I saw a picture of an old American motor vehicle stuck in a tree. There were lots of comments from various folk about this sighting for the car was an old Ford Falcon hence my question: Isn’t it a Ford Falcon? Even though its colours are somewhat dismaying it could be the male of the species. And, judging by the black and white markings on its rump it appears to be from the Bushmanland; more specifically Pofadder; probably why the old registration number for Pofadder is CEK. Did you know that Pofadder was going to be called Windpompiesfontein what with all the windmills in the town. But that was before the drought ended and they became redundant. Of course there was a time when a warrior from a past Hottentot war faction was going to have it named after himself. We know what happened then, don’t we? But I never mix politics with birding; ruffles too many feathers. Any way the snakes took preference over the warlord. Incidently, if you are thinking of queuing for votes May 7th, may I suggest you look at the Ubuntu party. Do you know they crowd funded the R600,000 needed to enter the fray? I may just change jobs and go crowd funding myself.  But I digress.
The other reason for suggesting the bird comes from Pofadder is the lack of equipment just in front and below the rump which is often used for propulsion. One can see before meeting its maker, the bird  in this ‘wonderboom’ was used by homo sapiens as a wheel barrow. Hence the front rubber-like feet still being intact. Of course these round rubbers have evolved and they have far better grip; no wonder we find so few few of this species stuck like the one in the pic. Ah, ‘wonderboom’ you ask?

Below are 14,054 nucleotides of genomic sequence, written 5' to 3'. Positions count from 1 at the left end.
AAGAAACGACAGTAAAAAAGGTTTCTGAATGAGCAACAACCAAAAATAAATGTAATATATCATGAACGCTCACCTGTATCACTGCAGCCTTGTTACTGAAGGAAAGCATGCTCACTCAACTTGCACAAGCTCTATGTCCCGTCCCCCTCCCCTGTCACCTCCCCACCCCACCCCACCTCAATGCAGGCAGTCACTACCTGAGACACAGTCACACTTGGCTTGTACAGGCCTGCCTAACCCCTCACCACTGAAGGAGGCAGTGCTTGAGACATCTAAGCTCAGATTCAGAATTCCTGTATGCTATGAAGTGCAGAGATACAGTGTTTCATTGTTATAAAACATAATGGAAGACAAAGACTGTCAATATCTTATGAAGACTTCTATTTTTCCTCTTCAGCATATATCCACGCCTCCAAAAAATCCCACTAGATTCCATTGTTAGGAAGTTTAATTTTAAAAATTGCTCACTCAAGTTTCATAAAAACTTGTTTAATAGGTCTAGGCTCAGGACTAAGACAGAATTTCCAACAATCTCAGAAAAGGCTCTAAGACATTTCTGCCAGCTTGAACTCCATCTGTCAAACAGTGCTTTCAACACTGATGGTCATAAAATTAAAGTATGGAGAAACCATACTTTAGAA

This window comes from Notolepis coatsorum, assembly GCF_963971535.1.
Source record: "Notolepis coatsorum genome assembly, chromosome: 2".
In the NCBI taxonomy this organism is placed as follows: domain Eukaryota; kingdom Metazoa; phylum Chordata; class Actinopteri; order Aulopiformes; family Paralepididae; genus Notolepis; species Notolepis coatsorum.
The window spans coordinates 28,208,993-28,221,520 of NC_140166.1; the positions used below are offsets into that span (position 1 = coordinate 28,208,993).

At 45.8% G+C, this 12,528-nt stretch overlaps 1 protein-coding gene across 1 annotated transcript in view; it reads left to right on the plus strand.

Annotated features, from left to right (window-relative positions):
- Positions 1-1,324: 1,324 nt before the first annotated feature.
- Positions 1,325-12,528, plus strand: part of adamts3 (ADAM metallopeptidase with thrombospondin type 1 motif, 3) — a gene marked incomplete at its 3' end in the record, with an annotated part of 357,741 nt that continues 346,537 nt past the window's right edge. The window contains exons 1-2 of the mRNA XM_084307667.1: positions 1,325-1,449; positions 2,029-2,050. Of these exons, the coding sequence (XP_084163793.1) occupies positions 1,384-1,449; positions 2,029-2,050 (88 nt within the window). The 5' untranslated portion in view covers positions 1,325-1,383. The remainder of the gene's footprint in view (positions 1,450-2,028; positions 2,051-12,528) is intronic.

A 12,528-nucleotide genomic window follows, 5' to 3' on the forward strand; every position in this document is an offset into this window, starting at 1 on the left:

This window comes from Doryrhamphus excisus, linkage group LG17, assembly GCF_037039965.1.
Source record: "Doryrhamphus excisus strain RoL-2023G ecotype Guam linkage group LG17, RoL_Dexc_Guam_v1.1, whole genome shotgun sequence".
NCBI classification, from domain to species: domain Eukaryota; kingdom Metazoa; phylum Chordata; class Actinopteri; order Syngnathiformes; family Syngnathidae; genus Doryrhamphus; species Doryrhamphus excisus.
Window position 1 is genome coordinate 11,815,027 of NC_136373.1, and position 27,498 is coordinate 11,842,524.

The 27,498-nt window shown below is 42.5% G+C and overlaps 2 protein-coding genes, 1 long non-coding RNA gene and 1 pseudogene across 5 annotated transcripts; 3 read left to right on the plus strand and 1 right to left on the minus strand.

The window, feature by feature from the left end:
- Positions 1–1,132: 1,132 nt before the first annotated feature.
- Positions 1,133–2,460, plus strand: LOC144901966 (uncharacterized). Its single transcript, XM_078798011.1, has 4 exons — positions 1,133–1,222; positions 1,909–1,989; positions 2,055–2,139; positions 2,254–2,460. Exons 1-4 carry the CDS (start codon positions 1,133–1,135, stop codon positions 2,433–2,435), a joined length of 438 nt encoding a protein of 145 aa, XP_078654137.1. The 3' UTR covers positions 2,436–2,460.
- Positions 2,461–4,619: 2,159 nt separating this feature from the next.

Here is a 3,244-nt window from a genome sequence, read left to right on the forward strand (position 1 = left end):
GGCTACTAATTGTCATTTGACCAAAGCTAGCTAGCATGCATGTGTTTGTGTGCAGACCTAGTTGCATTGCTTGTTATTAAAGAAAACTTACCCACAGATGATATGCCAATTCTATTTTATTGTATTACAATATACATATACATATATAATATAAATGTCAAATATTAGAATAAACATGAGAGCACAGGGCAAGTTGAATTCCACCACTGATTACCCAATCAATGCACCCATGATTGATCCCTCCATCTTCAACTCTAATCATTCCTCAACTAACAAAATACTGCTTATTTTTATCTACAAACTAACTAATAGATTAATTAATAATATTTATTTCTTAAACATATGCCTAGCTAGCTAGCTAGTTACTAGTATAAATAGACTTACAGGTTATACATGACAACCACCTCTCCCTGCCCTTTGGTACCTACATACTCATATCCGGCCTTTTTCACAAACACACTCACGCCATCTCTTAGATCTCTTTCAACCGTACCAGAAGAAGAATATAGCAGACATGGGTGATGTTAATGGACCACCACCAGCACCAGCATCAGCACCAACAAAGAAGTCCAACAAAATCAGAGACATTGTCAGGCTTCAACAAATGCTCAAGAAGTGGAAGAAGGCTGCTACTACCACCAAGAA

If you happen to visit Pofadder you will notice there are no trees whatsoever. The trees you think are trees as you approach the small town slowly, to avoid the potholes, and make your way down the eternally straight and long long dirt roads you will see these trees are actually creepers, some dead some living, but all climbing up those derelict windmills gracing the empty spaces. No trees in the Bushmanland, in fact it is so flat that even if you lie on your stomach you can see two weeks into the future. Unless of course you spot one of the two eucalyptus trees along the road from Bitterfontein. 
Sure, you may say that Bitterfontein has its odd mountain and koppie around its kontrei but them Bitterfontein is Bitterfontein. Anyway Bitterfontein is in Namaqualand and that’s a whole other story. 
No, at the turn of last century some oke from Australia decided to go gold-mining just above the small hamlet of Knysna and knew that he would need some strong stout supports for the holes he intended digging so he brought some gumtree seeds with him. That early morning when  he set off he lost his way as he stepped off the shores of the Cape and strode boldy towards those majestic Hottentot Holland mountains on his quest to fame and fortune. Perhaps the Vaaljapie he tasted while traversing a farm in Franschhoek pointed him north instead of east. Halfway along the road from Bitterfontein he was attacked by some highway men and robbed. Of course the seeds he carefully carried in his jacket pocket seemed to be useless to the robbers who nonchalantly turfed them out into the dry grass on the side of the deserted road. All but one seed which had secured itself in the turn-up of the poor immigrant. The rest is history. Almost.